BPMN Potential Is Yet To Be Unlocked

Lloyd Dugan from BPM.com has proposed a simplified CMMN at the recent bpmNEXT conference in Santa Barbara. The initial point of his presentation was the statement that BPMN isn’t well suited for modeling event-intensive scenarios. They require event subprocesses and ad-hoc subprocesses that are obscure for users and aren’t well supported by BPM vendors.

Here is the case description that Lloyd has used to illustrate the problem:

A claim package is received, which start a claim case. Efforts are made to gather claim information, beginning with a case worker that will record the claim, and a set of procedural activities to request any documents that may be missing. Once all relevant information is recorded and received (if initially missing), then the claim is said to be established, allowing additional or missing information to be received later.

At this point, the next phase is to perform the set of collaborative activities that evaluate the claim, the outcome of which under normal circumstances will be that the case worker determines the case is closed.

At any time of the case, a case worker may create a letter to communicate anything about a case as needed. Also at any time of the case, it may be terminated based on certain circumstances determined by the case worker.

While agreeing event- and ad-hoc subprocesses criticism, I dare to disagree that BPMN isn’t an adequate tool for this case by proposing the following solution:


The main process pool is called “Process claim”. A case worker starts the process, records the claim and then “Evaluate claim” task follows. The task name doesn’t fully reflect what it does – in fact, three options are available to the case worker: evaluate the case and close it (“Done” branch), postpone evaluation and request additional information (“Request and wait”) or just wait for additional information to become available (“Wait for info”). The parallel control flow initiated from the start event lets the case to be terminated any time by a message.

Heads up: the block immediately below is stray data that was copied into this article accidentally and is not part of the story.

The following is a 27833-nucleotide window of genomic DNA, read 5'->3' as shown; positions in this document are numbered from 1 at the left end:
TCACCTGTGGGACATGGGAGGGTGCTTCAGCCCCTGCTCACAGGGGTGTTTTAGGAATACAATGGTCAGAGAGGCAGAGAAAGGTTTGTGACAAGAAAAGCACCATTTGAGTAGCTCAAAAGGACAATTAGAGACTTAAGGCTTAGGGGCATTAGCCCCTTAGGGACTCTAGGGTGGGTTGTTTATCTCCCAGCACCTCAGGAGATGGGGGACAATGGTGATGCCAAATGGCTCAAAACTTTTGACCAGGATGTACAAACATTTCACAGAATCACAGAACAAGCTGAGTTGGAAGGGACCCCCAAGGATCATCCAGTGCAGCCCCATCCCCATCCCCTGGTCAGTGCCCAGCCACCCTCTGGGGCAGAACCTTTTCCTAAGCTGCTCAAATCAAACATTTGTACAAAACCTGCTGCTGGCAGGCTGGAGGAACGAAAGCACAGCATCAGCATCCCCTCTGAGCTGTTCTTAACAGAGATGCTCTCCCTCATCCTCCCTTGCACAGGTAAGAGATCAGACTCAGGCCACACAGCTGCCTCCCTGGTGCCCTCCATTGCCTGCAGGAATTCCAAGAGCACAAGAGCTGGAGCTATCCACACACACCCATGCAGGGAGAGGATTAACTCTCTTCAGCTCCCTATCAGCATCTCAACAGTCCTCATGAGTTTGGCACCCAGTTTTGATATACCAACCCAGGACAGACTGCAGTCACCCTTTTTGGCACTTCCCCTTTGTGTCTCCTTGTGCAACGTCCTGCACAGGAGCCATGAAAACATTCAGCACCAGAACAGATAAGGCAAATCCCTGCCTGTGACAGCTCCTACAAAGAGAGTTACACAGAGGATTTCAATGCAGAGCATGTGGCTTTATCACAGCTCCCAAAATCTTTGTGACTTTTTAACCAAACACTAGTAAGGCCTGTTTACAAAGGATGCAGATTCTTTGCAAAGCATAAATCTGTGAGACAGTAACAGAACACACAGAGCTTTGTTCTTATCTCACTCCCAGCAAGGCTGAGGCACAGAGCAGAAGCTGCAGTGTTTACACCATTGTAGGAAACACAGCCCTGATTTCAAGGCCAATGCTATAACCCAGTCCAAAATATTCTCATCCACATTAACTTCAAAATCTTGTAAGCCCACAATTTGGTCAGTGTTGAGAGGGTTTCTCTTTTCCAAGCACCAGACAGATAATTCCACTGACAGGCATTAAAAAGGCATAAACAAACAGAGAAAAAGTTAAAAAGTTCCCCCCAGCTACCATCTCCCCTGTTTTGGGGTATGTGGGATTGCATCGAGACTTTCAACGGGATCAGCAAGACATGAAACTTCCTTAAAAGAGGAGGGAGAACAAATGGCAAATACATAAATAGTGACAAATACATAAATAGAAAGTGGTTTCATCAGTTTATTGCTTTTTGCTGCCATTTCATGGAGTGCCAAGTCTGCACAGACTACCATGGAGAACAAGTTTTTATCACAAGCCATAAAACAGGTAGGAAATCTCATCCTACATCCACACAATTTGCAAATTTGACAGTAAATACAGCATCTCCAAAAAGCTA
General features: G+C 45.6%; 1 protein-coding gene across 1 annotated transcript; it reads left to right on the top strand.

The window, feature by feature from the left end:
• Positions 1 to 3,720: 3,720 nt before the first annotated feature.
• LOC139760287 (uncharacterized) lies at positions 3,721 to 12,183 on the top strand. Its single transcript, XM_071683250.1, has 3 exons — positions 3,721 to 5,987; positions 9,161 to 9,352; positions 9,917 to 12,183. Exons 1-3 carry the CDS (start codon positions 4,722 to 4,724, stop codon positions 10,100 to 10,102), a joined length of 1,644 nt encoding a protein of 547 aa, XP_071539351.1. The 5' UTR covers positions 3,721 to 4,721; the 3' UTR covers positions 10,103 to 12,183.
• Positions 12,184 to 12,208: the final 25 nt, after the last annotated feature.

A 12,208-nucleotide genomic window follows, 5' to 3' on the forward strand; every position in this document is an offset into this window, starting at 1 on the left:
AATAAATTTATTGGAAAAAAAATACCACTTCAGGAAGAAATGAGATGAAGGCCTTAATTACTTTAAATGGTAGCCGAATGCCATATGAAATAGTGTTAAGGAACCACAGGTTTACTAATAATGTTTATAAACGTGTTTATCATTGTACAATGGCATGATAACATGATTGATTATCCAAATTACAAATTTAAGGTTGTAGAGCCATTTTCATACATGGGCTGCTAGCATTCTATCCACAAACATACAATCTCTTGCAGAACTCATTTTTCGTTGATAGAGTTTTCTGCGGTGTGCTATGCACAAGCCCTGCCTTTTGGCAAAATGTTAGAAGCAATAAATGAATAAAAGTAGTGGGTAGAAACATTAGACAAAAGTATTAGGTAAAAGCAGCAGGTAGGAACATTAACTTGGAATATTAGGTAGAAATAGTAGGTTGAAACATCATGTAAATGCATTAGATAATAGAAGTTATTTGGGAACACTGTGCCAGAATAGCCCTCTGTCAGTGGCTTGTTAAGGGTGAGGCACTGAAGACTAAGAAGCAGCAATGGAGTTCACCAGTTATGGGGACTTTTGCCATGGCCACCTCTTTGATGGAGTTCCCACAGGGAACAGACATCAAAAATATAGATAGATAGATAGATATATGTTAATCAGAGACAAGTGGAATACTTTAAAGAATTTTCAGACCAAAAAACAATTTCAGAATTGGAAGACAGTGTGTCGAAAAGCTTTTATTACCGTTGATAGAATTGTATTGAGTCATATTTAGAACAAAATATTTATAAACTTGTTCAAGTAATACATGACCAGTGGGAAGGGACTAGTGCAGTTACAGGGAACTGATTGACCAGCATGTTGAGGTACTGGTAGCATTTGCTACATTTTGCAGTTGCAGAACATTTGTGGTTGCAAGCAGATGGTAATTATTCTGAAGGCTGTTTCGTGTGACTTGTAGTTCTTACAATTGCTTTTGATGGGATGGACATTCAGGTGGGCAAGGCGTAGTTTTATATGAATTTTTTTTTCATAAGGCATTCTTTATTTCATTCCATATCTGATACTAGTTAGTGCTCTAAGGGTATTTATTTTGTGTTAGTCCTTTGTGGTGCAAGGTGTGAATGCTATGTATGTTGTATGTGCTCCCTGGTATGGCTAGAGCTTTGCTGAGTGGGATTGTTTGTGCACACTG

Three other pools handle unsolicited events: case worker’s decision to terminate the case, his/her decision to request additional case documents (“Request claim info”) and arrival of case documents (“Record claim info”).

All handler pools start with a similar task “Select/Identify claim” that looks up the claims stored in the database by the main process. This task is quite straightforward to business users because this is what they do in the real life. E.g. when a client brings a requested document to the office the clerk looks up the records to find the client’s case file. It isn’t a trivial task by the way: it may happen for example that the client doesn’t know the case number so that a database query should be performed on the case client’s name. Since the main process instance isn’t known when the task is initiated, we are unable to use the event subprocess here.

It may also happen that the client was brought the document after the case has expired. This is another reason why the event subprocess isn’t an option: the main process has already ended at the moment of the visit. Only by utilizing a separate pool we are able to track that client visited the office, his documents were processed and he/she was properly informed that the case has terminated. The diagram above models this check via the “Valid claim found?” gateway. Only if the claim is found and is not void the message would be sent to the main process.

A message arrived to the main process requires the case worker to re-evaluate the case. Original case record and additional info are presented to the case worker to evaluate and make a decision.

More sophisticated business logic may be considered: e.g. the main process may track the list of documents requested/obtained and not bother the case worker until all requested info is obtained. Another option is adding a timer to establish a deadline for the client to submit the requested document. Both options aren’t difficult to model so we leave them to the reader.

The modeling technique presented utilizes no exotic BPMN elements, just plain message events and data based collaboration. Dozens of projects implemented have proved that it’s both comprehensible by business people and suitable for automation by virtually any BPMS.

This technique is elaborated on my blog:

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Anatoly Belaychuk